A great reminder post1 So important to double-check these words to make sure they actually do work in our sentences before letting them stand. I echo Orwell’s advice, though, especially about the various forms of the verb “to be” (was, is, am, are, etc.). I always ask myself whether I can find a strong action verb rather than a being verb when I’m tempted to fall back on one. Yet I’ve also seen sentences where writers twisted themselves into knots trying to avoid “to be.” Once in a while, the shortest distance between two points is a nice little linking verb!
This is a piece previously posted by Robbie Blair that contains useful information that I want to share with you. Since I’m in the process of doing my final edit on Princess Adele’s Dragon I found this article helped me. Maybe it can help you also. Have a blessed week. Shirley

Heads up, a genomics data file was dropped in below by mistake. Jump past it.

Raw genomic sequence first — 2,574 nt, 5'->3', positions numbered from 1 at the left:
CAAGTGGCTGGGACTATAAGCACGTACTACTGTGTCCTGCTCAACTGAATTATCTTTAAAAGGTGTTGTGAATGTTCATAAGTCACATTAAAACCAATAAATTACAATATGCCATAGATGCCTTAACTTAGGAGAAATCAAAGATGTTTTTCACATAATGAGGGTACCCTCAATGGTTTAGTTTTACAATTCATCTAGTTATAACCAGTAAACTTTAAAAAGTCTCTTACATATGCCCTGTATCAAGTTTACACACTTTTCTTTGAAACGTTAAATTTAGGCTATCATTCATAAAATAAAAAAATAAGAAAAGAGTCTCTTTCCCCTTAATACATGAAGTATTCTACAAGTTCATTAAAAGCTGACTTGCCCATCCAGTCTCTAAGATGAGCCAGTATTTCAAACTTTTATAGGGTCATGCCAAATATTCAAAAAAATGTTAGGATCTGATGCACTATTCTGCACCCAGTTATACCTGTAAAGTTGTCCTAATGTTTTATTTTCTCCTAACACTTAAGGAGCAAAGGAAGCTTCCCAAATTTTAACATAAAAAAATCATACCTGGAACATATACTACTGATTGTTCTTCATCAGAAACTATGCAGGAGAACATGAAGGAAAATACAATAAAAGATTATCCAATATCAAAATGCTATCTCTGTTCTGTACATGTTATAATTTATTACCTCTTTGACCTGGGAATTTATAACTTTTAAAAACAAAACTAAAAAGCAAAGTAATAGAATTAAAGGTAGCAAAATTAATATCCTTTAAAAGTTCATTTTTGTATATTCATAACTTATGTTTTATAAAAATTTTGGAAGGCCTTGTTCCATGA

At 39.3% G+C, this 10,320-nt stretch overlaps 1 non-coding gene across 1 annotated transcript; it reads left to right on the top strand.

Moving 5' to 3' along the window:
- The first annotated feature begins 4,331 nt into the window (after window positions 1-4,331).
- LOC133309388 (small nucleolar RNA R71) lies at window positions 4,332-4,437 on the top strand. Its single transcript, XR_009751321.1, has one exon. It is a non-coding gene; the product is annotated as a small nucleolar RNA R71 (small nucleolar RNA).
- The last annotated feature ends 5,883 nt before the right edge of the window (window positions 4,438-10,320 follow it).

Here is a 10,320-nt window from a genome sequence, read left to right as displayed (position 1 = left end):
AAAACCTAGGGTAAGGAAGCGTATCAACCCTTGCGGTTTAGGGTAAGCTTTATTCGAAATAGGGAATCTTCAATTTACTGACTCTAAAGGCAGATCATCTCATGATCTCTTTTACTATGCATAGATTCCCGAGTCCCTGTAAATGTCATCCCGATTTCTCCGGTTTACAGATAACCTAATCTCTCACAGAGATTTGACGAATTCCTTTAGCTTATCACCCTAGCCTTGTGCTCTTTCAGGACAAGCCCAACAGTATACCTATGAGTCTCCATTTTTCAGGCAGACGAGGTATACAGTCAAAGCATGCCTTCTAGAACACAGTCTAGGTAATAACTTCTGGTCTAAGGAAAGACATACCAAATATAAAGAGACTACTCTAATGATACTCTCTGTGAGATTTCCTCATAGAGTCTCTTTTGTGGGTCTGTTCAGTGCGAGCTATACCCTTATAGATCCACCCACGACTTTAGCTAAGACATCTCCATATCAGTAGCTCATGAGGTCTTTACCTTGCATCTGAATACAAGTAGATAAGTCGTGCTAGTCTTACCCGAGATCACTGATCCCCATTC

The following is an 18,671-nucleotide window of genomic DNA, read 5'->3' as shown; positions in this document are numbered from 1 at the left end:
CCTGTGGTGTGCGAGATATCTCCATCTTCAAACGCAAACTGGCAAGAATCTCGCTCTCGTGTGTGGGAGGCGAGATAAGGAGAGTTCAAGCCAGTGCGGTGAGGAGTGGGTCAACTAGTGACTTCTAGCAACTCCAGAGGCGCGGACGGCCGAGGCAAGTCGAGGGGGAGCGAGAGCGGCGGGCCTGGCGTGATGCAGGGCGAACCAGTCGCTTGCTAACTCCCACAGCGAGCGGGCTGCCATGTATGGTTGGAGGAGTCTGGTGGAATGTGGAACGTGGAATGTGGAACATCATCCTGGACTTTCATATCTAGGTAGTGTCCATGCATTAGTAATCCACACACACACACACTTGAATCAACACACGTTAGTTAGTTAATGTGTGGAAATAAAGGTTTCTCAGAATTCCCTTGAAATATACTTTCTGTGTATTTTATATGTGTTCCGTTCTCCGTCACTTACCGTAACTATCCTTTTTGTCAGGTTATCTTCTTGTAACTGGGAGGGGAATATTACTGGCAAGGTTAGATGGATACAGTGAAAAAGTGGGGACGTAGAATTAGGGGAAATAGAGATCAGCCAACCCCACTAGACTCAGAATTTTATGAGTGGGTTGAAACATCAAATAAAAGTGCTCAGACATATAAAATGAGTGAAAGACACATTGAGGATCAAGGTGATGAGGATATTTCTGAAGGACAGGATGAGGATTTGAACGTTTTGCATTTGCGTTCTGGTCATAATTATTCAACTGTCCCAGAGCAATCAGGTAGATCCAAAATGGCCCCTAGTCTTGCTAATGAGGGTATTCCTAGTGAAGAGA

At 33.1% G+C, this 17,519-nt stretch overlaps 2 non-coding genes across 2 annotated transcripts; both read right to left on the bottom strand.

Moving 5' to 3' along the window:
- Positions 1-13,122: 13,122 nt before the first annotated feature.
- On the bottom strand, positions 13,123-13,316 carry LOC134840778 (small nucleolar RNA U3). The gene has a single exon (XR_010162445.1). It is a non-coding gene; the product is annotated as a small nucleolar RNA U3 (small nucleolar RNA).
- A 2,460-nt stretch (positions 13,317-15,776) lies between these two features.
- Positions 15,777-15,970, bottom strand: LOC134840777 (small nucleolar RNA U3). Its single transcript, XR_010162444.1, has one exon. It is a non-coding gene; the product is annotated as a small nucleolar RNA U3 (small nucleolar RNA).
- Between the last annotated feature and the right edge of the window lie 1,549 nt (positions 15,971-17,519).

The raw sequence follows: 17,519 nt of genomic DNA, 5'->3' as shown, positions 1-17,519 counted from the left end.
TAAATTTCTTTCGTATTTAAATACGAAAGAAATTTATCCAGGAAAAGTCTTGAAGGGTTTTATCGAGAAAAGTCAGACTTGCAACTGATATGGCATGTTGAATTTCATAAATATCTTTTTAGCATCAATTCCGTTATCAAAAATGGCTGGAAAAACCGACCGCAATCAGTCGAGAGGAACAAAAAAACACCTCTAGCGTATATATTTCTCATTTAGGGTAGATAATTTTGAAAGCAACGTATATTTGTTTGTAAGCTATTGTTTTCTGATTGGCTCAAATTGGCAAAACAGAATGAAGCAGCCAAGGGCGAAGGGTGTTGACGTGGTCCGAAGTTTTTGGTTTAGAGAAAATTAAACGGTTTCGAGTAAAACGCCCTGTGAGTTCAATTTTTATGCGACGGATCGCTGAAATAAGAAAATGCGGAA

Creating powerful prose requires killing off the words, phrases, and sentences that gum up your text. While a critical eye and good judgment are key in this process, some terms almost always get in the way. Here are eight words or phrases that should be hunted down in your story and deleted with extreme prejudice.
“Sudden” means quickly and without warning, but using the word “suddenly” both slows down the action and warns your reader. Do you know what’s more effective for creating the sense of the sudden? Just saying what happens.
I pay attention to every…
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